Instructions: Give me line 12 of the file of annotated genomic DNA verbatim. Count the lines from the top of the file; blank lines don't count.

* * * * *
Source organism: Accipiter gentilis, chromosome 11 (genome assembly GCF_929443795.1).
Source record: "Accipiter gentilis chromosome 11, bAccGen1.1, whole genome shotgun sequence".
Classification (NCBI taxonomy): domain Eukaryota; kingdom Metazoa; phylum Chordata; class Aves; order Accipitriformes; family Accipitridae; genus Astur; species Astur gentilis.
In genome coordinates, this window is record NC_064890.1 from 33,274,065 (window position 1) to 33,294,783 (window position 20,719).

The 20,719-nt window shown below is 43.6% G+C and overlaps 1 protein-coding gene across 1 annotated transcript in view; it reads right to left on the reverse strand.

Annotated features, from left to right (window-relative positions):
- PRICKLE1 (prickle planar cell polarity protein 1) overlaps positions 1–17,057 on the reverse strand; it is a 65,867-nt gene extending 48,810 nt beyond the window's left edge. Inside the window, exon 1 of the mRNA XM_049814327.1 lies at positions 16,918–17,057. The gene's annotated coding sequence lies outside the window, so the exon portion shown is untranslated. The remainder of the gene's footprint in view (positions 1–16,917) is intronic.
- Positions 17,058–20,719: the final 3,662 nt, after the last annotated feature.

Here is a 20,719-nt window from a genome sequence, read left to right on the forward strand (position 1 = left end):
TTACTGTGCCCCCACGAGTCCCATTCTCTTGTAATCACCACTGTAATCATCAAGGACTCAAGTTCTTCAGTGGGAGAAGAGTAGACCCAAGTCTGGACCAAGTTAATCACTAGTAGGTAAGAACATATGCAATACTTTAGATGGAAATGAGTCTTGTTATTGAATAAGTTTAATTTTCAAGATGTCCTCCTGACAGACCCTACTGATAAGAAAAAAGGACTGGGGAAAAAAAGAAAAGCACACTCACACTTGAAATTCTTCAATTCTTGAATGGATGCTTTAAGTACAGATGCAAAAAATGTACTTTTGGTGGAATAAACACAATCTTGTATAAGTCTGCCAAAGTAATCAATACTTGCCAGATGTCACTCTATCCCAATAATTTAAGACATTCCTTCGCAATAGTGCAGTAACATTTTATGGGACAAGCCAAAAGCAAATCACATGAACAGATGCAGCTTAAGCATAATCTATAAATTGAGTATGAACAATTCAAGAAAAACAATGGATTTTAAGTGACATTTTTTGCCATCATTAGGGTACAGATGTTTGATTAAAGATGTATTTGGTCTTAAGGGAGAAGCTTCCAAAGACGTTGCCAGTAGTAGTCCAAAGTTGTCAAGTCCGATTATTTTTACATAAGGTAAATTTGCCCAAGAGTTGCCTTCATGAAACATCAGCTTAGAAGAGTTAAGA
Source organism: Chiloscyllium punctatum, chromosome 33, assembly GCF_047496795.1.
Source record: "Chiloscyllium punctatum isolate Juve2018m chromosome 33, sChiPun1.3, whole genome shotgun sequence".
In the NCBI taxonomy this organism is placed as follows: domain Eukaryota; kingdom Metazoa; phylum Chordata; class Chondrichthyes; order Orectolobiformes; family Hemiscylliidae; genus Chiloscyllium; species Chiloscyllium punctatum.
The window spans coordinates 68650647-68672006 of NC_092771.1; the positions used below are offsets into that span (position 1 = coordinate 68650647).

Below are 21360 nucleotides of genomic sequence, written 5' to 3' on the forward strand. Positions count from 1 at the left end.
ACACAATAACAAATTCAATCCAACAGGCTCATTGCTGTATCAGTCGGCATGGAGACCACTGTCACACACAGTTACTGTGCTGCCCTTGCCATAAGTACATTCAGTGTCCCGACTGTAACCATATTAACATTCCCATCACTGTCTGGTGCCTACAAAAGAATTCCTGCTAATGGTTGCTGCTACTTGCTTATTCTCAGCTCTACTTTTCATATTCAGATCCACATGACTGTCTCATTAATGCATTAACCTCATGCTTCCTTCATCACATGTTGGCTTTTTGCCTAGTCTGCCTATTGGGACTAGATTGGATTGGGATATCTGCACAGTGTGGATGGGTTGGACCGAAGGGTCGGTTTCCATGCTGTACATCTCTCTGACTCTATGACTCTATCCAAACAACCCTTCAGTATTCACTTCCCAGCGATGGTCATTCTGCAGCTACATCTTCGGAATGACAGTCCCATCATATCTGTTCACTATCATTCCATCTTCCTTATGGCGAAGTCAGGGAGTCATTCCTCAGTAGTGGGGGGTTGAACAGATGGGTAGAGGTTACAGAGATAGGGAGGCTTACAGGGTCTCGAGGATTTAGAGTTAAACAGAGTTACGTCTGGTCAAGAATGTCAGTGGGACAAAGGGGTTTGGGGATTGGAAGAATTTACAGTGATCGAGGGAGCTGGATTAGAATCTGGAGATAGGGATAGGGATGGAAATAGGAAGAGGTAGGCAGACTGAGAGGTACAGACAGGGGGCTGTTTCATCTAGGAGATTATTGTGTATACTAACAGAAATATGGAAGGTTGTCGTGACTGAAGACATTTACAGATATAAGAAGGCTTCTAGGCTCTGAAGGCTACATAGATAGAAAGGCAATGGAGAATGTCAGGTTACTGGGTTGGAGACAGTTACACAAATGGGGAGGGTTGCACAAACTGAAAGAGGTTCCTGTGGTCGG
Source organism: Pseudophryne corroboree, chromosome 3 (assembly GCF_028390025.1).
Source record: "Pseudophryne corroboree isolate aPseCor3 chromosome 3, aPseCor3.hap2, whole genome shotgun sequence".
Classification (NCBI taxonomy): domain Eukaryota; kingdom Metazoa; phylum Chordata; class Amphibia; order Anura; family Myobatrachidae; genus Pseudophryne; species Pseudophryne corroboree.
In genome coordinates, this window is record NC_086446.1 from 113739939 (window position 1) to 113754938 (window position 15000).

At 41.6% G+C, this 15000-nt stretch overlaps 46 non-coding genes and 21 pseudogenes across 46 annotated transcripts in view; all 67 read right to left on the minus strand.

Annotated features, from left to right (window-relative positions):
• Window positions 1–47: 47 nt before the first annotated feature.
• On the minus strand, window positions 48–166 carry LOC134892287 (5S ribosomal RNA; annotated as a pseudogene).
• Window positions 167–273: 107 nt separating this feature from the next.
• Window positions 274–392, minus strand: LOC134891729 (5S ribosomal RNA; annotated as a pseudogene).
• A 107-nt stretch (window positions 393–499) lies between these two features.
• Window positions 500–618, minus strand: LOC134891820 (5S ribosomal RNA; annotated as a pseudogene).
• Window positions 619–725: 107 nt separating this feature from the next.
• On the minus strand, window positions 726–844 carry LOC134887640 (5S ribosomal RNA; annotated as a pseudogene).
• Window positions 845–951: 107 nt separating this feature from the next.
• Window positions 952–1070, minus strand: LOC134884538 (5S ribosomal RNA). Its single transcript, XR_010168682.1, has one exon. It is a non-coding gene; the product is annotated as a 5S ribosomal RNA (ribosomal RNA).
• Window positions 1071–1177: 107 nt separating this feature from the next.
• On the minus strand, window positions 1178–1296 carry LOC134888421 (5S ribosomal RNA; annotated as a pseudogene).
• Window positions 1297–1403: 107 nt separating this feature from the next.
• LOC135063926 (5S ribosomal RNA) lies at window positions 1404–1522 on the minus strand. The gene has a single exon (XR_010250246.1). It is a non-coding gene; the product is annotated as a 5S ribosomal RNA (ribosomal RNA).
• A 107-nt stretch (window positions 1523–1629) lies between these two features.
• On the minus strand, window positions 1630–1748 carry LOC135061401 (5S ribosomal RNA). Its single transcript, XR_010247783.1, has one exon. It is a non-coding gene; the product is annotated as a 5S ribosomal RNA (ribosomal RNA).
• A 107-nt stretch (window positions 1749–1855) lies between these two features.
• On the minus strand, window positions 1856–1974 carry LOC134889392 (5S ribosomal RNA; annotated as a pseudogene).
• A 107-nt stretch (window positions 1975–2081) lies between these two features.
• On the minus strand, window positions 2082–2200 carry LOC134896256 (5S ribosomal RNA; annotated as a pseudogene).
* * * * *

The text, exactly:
Source record: "Chiloscyllium punctatum isolate Juve2018m chromosome 33, sChiPun1.3, whole genome shotgun sequence".